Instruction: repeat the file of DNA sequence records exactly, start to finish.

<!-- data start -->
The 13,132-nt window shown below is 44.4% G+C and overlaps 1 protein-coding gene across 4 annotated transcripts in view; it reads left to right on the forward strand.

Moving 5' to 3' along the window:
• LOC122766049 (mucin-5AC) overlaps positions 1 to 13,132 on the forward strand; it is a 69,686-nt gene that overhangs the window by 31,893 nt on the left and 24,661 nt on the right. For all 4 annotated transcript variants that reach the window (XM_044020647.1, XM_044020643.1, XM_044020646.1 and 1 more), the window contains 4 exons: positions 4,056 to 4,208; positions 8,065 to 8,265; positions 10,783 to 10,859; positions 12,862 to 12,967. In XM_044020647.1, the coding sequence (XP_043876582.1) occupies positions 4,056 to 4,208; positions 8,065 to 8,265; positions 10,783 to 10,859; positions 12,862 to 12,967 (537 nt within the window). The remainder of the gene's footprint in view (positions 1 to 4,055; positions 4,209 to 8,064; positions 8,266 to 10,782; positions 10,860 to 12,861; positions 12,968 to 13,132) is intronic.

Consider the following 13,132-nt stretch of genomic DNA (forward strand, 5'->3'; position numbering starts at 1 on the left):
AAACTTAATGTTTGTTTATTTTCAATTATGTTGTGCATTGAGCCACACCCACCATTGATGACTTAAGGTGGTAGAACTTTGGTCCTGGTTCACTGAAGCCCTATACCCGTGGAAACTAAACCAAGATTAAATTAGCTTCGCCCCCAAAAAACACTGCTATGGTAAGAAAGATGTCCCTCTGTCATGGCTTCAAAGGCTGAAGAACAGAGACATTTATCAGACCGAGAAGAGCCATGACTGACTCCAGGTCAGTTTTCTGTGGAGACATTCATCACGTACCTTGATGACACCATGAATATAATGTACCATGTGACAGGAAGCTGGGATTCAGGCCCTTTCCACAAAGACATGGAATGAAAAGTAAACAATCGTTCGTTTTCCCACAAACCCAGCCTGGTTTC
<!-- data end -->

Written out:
The 13,132-nt window shown below is 44.4% G+C and overlaps 1 protein-coding gene across 4 annotated transcripts in view; it reads left to right on the forward strand.

Moving 5' to 3' along the window:
• LOC122766049 (mucin-5AC) overlaps positions 1 to 13,132 on the forward strand; it is a 69,686-nt gene that overhangs the window by 31,893 nt on the left and 24,661 nt on the right. For all 4 annotated transcript variants that reach the window (XM_044020647.1, XM_044020643.1, XM_044020646.1 and 1 more), the window contains 4 exons: positions 4,056 to 4,208; positions 8,065 to 8,265; positions 10,783 to 10,859; positions 12,862 to 12,967. In XM_044020647.1, the coding sequence (XP_043876582.1) occupies positions 4,056 to 4,208; positions 8,065 to 8,265; positions 10,783 to 10,859; positions 12,862 to 12,967 (537 nt within the window). The remainder of the gene's footprint in view (positions 1 to 4,055; positions 4,209 to 8,064; positions 8,266 to 10,782; positions 10,860 to 12,861; positions 12,968 to 13,132) is intronic.

Consider the following 13,132-nt stretch of genomic DNA (forward strand, 5'->3'; position numbering starts at 1 on the left):
AAACTTAATGTTTGTTTATTTTCAATTATGTTGTGCATTGAGCCACACCCACCATTGATGACTTAAGGTGGTAGAACTTTGGTCCTGGTTCACTGAAGCCCTATACCCGTGGAAACTAAACCAAGATTAAATTAGCTTCGCCCCCAAAAAACACTGCTATGGTAAGAAAGATGTCCCTCTGTCATGGCTTCAAAGGCTGAAGAACAGAGACATTTATCAGACCGAGAAGAGCCATGACTGACTCCAGGTCAGTTTTCTGTGGAGACATTCATCACGTACCTTGATGACACCATGAATATAATGTACCATGTGACAGGAAGCTGGGATTCAGGCCCTTTCCACAAAGACATGGAATGAAAAGTAAACAATCGTTCGTTTTCCCACAAACCCAGCCTGGTTTC